Is it time for a Constitutional Convention?
There have been inklings of our government considering holding a constitutional convention. The last time that the United States of America had a constitutional convention was 1787. But is it time for one now?
In order for a formal constitutional convention to form and propose amendments to the U.S. Constitution, two-thirds of the state legislatures—which totals to 34 states—must vote to do so.
Calling a constitutional convention of the states into session is not a new idea. In 2016, political pundit and conservative radio show host Mark Levin suggested it in his book The Liberty Amendments: Restoring the American Republic. Levin knows how such things are done—he worked in the administration of President Ronald Reagan. But Levin’s movement failed to gain any traction under the Obama administration. Nor is it likely to gain any momentum under President Trump.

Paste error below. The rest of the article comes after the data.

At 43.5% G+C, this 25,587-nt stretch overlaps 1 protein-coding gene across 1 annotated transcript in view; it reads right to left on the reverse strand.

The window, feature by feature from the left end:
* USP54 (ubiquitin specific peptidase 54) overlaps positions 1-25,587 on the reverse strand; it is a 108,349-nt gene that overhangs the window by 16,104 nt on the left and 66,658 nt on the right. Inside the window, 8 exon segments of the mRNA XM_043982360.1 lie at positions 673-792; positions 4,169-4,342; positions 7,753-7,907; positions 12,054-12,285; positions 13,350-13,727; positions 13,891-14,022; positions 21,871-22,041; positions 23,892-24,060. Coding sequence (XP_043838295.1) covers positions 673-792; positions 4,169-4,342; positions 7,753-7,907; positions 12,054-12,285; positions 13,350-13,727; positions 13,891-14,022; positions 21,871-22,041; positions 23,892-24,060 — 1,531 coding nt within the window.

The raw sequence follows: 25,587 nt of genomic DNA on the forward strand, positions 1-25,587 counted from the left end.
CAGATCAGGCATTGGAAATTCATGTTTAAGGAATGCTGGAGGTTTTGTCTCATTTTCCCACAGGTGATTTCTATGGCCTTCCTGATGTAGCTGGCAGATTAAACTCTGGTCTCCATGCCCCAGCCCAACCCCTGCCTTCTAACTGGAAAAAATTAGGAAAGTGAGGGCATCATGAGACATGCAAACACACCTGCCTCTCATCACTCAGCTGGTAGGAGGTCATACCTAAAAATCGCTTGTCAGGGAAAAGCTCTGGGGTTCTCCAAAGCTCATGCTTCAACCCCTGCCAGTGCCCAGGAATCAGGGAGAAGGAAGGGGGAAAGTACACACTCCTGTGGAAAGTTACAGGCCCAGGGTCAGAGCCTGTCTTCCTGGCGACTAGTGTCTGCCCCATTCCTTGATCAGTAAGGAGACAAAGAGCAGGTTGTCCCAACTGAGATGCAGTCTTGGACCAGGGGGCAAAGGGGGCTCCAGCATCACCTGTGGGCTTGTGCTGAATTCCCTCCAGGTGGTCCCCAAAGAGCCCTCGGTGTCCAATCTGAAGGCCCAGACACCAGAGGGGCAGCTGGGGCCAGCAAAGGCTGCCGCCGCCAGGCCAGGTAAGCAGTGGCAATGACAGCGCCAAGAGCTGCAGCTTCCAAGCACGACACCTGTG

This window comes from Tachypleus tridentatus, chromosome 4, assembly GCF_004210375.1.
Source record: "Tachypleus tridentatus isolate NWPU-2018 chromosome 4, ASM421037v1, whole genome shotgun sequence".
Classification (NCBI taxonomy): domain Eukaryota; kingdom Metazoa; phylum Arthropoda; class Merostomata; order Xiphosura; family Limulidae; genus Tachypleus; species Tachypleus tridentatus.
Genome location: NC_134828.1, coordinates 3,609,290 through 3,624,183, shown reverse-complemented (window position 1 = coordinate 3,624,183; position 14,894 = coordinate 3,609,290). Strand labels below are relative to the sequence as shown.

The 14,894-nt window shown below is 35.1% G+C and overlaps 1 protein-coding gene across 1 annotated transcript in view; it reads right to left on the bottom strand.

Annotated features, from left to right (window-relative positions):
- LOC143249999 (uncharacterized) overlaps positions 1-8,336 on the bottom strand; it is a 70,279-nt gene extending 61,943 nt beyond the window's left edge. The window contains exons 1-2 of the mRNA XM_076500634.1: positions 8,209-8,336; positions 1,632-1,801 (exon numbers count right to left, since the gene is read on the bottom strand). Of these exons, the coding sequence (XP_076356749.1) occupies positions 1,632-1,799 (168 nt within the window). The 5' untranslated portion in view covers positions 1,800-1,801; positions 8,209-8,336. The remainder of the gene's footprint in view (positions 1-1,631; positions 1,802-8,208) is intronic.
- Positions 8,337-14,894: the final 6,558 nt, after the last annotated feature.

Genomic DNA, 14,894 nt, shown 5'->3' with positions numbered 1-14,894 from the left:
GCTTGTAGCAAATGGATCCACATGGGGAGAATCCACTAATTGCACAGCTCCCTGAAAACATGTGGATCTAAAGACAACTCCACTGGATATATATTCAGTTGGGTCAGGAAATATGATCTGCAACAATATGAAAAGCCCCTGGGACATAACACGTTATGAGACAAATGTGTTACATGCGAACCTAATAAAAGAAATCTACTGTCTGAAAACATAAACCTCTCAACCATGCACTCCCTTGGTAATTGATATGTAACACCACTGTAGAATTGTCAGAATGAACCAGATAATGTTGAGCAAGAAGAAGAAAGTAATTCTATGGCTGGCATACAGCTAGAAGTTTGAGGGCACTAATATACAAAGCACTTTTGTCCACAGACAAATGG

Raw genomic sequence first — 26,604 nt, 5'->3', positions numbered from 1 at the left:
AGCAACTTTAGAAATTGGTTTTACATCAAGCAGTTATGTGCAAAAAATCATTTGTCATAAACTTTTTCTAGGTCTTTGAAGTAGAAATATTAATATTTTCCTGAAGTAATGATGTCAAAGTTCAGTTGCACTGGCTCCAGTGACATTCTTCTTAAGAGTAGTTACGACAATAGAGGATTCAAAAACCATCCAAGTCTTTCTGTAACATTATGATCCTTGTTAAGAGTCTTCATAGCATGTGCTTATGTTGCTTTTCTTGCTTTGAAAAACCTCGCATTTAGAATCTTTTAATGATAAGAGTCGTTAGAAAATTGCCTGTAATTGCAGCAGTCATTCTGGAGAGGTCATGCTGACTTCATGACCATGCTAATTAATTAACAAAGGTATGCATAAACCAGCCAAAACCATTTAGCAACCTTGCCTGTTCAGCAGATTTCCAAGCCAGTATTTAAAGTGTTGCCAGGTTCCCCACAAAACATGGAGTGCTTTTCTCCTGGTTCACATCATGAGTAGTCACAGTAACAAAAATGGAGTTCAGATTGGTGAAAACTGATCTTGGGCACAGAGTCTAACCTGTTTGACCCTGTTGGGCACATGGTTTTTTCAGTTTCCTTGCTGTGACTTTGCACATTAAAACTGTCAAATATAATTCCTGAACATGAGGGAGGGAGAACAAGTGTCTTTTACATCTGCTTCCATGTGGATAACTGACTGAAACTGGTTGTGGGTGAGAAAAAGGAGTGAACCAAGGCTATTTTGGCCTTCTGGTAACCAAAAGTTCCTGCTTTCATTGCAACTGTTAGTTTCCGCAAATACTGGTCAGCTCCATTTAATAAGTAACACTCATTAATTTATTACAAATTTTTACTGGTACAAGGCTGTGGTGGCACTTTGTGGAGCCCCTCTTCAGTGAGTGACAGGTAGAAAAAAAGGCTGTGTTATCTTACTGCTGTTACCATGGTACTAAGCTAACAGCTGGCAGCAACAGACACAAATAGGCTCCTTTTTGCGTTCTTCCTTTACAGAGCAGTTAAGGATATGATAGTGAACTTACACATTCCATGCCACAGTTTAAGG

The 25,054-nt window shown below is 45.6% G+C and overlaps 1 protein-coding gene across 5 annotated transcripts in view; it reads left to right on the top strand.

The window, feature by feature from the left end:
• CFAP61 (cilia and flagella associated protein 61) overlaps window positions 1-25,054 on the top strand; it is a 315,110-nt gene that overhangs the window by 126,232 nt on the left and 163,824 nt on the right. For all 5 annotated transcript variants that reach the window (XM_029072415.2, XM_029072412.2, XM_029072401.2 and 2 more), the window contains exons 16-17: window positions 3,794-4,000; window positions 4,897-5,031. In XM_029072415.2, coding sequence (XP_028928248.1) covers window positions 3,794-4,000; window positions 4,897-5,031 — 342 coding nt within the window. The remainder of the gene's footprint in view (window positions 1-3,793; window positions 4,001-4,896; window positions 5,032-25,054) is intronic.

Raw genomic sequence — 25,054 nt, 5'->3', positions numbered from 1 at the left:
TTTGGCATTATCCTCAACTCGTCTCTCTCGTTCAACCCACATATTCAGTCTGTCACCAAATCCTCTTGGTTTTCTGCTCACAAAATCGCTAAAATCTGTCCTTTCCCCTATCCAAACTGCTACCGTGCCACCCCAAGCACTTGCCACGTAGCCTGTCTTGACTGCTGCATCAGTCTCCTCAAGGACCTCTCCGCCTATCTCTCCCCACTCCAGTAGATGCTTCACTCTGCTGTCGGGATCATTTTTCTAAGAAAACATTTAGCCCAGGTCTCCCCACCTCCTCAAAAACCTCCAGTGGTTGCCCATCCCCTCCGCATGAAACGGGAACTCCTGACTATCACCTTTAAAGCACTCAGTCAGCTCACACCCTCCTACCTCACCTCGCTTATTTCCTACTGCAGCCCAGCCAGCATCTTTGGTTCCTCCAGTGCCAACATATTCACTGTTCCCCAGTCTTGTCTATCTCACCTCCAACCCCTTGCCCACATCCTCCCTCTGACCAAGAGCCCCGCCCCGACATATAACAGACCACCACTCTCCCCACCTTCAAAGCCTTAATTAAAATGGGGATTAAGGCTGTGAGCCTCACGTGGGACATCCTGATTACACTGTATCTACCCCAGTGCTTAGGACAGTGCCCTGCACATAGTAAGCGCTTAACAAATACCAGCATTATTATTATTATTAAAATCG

While some state governors endorse the idea to address issues of health care, immigration, and a balanced budget, too few take the suggestion seriously. Nor is Congress about to propose any amendments to the Constitution given the divisive, partisan manner in which it engages in the business and governing of America.
According to the Washington Post in an April 2017 essay:
“Many of us can point to one constitutional provision or another that we believe we could improve upon if given a chance. But a convention could do great damage to a charter that, on balance, has worked pretty well for a pretty long time. To take such a risk on behalf of a stupendously unworthy cause such as a balanced-budget amendment would be foolhardy in the extreme.”
I believe that a constitutional convention is not what America needs. No sensible American—Democrat or Republican—can endorse the changes that have been proposed the last time the idea was suggested. A constitutional convention would be a disaster—especially now, when there is so much at stake for us and the world. Instead, it’s about time the individuals elected to hold office in Washington started engaging in the compromise and leadership the Founding Fathers envisioned.